Sunday 9 June 2019: Pentecost
How would you imagine it?
By Paul Burden
Director of Contextual Learning and Co-ordinator for the Sarum Centre for Formation in Ministry, Sarum College, Salisbury
Context: a quieter evening service with 30 people
Aim: to allow hearers to enter the Pentecost event, and to recognise it is for them also (The interpretation is used that the ‘house’ of Acts 2:2 refers to the temple)
What might it have felt like to have been in Jerusalem that first Pentecost? Perhaps we can imagine it told like this …
I went to Jerusalem weary. Weary of the political tensions with Rome, weary with the way that old ways are being pushed out by the new. Even the name of the festival - Shavuot as we call it in Hebrew - called Pentecost by those following the Greek ways. And something more - if I’m honest, I was tired of the bickering about religion - the nit-picking about what we should and shouldn’t do. Surely God created us for life, not for trivialities?
Yet there I was, amongst the pilgrims as we travelled to Jerusalem, joining the busy crowd in the city worshipping and celebrating. And of course, there’s something worth celebrating - the first of the grain harvest, another year of food. All the signs from the first fruits of this harvest were that this will be a good year – something worth celebrating!
There was something else too. I couldn’t help noticing in the temple courts how the temple guard were looking wary, how the rabbis teaching on the temple steps kept giving warnings about false messiahs. There had been a few, but one recently had been notable. Yeshua ben Yusef, from Nazareth - the Greek speakers call him Jesus. He had been executed only a few weeks before but then, instead of his followers dispersing, incredibly there was a rumour he was alive. A large number claimed to have seen him, and they were staying in Jerusalem with the other pilgrims, gathering in the House, the temple of God, praying the festival liturgy with everyone.
It’s a liturgy I like – we hear of God’s provision in the harvest, of Moses and the prophets sent to proclaim his word, and of David his anointed king. And that wonderful promise from Joel, of a day when God pours out his Spirit on all people - I love the picture he gives of our young people having the prophetic wisdom of the old, and of our elderly dreaming dreams again like the young, the Spirit turning things upside down and making us … well, alive! So attractive – but I wondered, will that promise ever come?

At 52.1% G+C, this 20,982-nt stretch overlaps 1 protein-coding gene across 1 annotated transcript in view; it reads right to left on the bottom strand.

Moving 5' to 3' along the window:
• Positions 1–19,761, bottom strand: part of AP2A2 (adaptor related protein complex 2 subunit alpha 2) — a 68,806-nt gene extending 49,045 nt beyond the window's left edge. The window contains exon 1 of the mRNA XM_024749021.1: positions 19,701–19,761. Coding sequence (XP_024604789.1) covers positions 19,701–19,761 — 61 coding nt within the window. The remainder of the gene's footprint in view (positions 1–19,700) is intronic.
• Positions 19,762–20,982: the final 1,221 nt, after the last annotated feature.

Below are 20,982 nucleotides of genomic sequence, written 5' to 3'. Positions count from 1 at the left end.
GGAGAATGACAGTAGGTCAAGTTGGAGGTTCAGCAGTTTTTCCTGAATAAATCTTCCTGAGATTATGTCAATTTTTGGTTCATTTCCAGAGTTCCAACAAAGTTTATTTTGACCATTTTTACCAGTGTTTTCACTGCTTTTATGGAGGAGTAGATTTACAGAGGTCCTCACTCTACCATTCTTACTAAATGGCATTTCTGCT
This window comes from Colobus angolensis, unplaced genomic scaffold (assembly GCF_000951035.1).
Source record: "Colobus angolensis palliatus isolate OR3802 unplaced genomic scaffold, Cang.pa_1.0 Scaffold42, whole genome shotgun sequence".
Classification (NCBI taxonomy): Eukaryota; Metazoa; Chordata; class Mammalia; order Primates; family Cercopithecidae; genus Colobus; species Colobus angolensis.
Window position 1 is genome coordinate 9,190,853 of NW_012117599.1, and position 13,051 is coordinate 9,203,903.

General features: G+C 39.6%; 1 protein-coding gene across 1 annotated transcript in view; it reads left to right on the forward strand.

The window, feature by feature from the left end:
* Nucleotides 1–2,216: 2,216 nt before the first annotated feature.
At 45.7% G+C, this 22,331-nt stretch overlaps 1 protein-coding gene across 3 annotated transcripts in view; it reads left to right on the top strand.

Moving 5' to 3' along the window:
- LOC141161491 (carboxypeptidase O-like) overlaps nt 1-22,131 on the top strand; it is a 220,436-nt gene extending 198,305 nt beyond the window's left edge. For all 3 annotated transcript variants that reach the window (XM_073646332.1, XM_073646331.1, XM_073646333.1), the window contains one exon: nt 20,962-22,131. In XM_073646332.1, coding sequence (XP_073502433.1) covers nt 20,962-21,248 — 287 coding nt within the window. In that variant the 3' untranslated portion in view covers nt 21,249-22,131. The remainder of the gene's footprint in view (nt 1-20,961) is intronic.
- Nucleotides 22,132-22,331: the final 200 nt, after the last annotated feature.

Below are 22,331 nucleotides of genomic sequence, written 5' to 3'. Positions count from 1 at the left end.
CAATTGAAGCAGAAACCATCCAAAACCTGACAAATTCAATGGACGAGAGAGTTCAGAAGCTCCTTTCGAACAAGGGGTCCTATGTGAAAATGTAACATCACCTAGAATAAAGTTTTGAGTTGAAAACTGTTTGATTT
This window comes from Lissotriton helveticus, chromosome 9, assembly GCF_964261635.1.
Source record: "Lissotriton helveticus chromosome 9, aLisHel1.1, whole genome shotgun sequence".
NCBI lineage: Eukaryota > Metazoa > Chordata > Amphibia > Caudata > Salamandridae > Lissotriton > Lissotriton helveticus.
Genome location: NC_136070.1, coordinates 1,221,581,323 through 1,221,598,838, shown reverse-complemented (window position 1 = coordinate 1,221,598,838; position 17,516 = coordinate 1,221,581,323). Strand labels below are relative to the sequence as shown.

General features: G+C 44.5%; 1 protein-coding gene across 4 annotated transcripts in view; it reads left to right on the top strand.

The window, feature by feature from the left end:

I was in the temple courts when it happened - we had arrived at dawn for the worship where we’d heard the promise of Joel again, and the remembrance of David and Moses, and how God would send another like them. Again I wondered, when will that be? And then, from a group meeting in Solomon’s colonnade on the east of the temple court, there was a noise like I’d never heard before. A beautiful and chaotic noise all in one, a sound that was at once heavenly and at once grounded on earth. We stopped, others stopped. I could hear the praises of God being sung in my beloved Hebrew over a sound like rushing water or wind or angels singing or the earth groaning. Others near me said they heard praises in their language - Greek, Latin, Persian and Aramaic. Something deep in me wanted to sing with those praises, but I didn’t know how. They were like a bubbling stream, and I was receiving each little splash and drop like a desert would receive the rain. I moved to get closer, seeing what looked like flashes of morning sunlight or flames dancing over the men and women. We were unnerved, what does this mean? Some started shouting that whoever it was should get themselves sober and leave off the wine.
I’ll never forget the man’s words as he stood up in the Colonnade. He was a follower of Yeshua, and as he said this was about Jesus, I knew. As he said this was God pouring out his promised Spirit, I knew. As he said we need to repent and receive God’s gift for ourselves, I knew. It was happening -- this was the outpouring promised by Joel, this was God’s Spirit, this was life!
And this was where it changed, for me and thousands in the temple that day, as I acknowledged Jesus as Messiah, as I asked God to flood me too with his Spirit, and as the drops of baptism fell from Peter’s hands onto my face.
Yes, my friends, I stand before you as someone who went to celebrate the beginning of earth’s harvest and became the beginning of God’s harvest. The days Joel prophesied have started, the days of God’s Spirit poured out on women and men. The promise is for us and for our children and for all who are weary and far off. Receive the gift of the Holy Spirit, because the harvest has begun!
(Pause). Perhaps that’s how it was – or something like it. How would you imagine it? And how would you respond? Let us pray. (A short, appropriate prayer that we will know the Holy Spirit in our lives).
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